The city of Houston on Tuesday launched a new initiative to battle food deserts in the area — 100 Pantries in 100 Days.
The hope is to combat food insecurity in Houston and allow local nonprofits to partner with the city to provide better food quality for those in need.
District J council member Edward Pollard leads the food insecurity board and says there are more than 738,000 Houstonians with no access to healthy food and 360,000 children are experiencing food insecurity.
"If you think about it, the city of Houston has about 2.3 million people, so almost 1/3 of Houstonians are facing food insecurities," Pollard said.
Houston’s food insecurity rate is 4% higher than the national average.
"Over the past year and a half, I have all been involved in numerous food distribution drives. I am continuously in awe of how many people wait for hours for basic food items," Pollard added. "This drove me to find solutions to the food needs of our city and issues related to the root cause."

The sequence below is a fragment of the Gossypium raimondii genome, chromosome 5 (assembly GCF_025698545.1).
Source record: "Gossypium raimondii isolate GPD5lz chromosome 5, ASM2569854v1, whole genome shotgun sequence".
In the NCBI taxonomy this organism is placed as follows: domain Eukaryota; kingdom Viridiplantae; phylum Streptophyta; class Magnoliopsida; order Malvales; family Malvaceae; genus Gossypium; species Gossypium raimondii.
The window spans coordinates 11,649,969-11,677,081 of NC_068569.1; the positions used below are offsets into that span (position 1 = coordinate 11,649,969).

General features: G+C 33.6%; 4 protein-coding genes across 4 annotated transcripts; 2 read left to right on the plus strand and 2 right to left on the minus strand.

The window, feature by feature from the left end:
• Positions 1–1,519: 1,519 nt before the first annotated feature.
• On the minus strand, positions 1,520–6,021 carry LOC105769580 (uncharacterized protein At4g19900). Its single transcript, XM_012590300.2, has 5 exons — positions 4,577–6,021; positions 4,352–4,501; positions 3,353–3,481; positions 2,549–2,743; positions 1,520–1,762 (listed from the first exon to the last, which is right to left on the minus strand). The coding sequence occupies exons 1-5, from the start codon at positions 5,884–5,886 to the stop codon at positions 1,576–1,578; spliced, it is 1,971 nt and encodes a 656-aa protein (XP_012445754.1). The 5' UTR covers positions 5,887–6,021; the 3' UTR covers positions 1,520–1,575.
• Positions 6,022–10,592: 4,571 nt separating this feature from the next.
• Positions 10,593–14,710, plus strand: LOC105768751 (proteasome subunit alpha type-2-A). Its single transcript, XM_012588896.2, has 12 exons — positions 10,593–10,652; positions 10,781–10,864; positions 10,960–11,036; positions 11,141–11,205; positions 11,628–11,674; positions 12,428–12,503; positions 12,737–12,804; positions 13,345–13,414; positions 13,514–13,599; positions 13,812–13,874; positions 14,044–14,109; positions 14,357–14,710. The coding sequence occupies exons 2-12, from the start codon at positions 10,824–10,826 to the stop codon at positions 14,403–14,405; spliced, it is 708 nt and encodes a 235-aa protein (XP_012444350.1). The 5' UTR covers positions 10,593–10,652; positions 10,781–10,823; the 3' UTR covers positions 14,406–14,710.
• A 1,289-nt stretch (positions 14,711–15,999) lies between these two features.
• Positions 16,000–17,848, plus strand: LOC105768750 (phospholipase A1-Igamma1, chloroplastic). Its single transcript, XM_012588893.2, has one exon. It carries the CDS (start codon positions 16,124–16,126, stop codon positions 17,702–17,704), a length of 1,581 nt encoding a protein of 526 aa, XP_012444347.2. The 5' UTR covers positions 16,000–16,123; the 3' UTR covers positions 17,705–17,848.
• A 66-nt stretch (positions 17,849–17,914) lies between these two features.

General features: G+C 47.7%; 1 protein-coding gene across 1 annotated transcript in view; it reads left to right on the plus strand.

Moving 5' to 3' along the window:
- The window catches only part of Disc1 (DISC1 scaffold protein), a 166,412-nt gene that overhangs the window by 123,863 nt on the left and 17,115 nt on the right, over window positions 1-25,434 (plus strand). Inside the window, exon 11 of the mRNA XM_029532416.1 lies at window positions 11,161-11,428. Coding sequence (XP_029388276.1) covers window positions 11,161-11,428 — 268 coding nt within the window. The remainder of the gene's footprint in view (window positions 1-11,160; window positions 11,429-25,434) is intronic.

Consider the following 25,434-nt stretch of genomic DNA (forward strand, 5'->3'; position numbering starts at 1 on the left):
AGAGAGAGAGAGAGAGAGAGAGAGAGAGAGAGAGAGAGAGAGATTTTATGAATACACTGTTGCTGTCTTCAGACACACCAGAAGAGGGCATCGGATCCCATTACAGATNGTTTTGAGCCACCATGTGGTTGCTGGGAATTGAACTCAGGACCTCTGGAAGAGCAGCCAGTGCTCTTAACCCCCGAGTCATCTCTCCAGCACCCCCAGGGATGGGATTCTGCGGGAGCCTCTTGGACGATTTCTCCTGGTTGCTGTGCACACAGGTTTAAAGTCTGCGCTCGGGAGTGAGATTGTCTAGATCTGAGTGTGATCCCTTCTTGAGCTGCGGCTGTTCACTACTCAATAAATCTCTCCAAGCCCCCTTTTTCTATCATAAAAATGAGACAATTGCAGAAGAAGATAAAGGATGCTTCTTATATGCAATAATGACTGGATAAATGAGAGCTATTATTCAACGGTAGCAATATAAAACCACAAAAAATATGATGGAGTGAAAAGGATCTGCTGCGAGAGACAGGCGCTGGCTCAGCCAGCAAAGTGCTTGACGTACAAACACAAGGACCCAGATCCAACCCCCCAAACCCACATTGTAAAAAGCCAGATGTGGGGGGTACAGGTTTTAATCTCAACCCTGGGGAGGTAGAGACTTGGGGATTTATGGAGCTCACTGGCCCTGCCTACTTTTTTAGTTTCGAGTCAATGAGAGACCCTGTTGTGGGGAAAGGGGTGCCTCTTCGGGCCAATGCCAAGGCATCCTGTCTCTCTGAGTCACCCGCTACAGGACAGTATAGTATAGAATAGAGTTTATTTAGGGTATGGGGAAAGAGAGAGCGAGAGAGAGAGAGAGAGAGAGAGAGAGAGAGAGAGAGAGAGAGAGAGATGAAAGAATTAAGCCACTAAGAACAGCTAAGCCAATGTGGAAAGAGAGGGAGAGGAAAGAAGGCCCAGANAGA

Pollard said the Houston Food Bank and nonprofits will provide fresh produce, meat, dairy and non-perishable foods to those in need. Whirlpool will donate refrigerators to help with the upkeep with donations.
Houston Mayor Sylvester Turner said the initiative is well-needed especially for his home community of Acres Home.
"Some of us standing here today have found ourselves in similar situations including myself," added Turner. "As mayor I still reside in one of those communities that we would define as underserved and under-resourced, in an area that’s a food desert."
Any nonprofit looking to help in this endeavor can apply online through the city’s food insecurity board page. The city of Houston is now accepting applications.